Art market

'Close to Raphael' Madonna sells for €1.27m at Vienna’s Dorotheum

A leading Italian art historian attributed it to Raphael and associates before the sale

Madonna and Child was estimated at €300,000-€400,000 © Dorotheum

A painting of the Madonna and child with the attribution “close to Raphael” sold for a hammer price of €1.27m at Vienna’s Dorotheum, more than three times the high estimate, after a leading Italian art historian suggested it is the work of the artist in collaboration with associates.

The painting, billed as a discovery, was once in the collection of Adèle d’Affry, a 19th-century Swiss noblewoman and artist who married Carlo Colonna, the duke of Castiglione. It is not known whether the painting came into her possession through her marriage, but it remained in her family until yesterday’s auction. The Colonna family also owned known works by Raphael, including the Colonna Altarpiece (1504) in the Metropolitan Museum and the Colonna Madonna (1508) in Berlin’s Gemäldegalerie.

Shortly before the 22 October auction, Claudio Strinati, the author of a 2016 Raphael monograph and the former director of the Roman Museums, endorsed an attribution to “Raphael and Associates.” He argues that the painting is a work described by Giorgio Vasari in his 1550 book Lives of the Artists as being initiated by Raphael and completed by Ridolfo del Ghirlandio.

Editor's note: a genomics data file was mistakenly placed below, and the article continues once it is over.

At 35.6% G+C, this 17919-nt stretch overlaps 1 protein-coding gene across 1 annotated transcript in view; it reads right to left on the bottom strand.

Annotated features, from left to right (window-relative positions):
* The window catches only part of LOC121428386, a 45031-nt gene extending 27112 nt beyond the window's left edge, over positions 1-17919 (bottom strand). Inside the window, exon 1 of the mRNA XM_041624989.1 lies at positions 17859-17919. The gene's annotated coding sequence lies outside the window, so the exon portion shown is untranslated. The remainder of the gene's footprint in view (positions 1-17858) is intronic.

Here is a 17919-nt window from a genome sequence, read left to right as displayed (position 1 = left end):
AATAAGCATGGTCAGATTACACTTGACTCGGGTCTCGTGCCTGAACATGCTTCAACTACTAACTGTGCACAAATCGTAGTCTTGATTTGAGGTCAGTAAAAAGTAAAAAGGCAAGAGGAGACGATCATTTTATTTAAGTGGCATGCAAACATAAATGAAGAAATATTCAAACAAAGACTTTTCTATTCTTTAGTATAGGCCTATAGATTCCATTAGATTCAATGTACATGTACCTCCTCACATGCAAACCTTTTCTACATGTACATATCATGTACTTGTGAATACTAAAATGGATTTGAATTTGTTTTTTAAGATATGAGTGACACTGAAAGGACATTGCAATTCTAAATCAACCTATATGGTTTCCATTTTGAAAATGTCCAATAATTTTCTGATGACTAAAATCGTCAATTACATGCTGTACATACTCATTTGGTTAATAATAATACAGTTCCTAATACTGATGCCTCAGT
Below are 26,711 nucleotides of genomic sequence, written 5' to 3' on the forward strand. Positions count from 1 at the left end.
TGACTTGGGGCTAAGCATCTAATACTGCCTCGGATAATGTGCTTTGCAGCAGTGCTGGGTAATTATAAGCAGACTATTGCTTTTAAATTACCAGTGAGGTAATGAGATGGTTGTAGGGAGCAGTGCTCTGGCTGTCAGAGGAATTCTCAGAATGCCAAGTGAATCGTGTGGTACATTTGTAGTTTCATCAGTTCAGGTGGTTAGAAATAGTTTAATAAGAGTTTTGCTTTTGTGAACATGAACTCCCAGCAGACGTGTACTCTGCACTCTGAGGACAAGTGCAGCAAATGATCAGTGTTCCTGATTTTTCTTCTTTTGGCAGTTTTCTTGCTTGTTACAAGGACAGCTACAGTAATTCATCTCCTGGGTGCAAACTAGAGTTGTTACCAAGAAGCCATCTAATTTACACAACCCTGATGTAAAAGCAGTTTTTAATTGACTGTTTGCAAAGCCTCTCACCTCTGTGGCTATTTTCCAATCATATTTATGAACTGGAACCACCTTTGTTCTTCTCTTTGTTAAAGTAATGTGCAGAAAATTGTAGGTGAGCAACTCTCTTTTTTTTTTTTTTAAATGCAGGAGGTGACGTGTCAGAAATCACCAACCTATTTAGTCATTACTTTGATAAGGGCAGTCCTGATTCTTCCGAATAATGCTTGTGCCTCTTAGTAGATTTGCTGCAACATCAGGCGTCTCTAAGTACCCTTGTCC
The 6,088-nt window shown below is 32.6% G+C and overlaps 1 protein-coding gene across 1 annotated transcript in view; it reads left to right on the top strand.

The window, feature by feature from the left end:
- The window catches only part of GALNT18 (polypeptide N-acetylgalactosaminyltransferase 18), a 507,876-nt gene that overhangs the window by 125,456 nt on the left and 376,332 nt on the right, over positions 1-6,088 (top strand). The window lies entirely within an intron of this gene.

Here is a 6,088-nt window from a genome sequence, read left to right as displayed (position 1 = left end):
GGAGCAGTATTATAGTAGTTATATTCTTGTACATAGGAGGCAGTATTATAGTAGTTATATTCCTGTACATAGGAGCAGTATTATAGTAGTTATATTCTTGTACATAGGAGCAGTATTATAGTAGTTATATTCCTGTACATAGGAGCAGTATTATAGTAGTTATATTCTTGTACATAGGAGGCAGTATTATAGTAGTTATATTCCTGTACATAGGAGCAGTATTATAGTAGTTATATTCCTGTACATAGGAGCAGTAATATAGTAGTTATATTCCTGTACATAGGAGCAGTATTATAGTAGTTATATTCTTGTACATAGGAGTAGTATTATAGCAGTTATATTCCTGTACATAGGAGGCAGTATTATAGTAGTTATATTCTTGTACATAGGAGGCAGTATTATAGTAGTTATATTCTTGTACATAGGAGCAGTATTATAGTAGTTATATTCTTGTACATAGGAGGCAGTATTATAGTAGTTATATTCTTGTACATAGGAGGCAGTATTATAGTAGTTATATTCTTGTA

“We think this probably made the work even more interesting,” says Doris Krumpl, a spokeswoman for Dorotheum. She declined to give any details about the buyer, who was a telephone bidder.

Mark MacDonnell, an expert in Old Masters at the Dorotheum, says the price—though considerably higher than the estimate of €300,000-€400,000—does not suggest bidders were entirely convinced the painting is an early Raphael. “It is a painting that will be debated for a long time,” he says. “It is a puzzle. The question mark is still there.”

MacDonnell says the work is in many ways typical of paintings and drawings by Raphael from his time in Umbria between 1497 and 1504. Technical analyses of the paint have revealed that the artist used a red pigment containing manganese and glass powder that was used by only a very small circle of painters including Raphael and his father, MacDonnell says.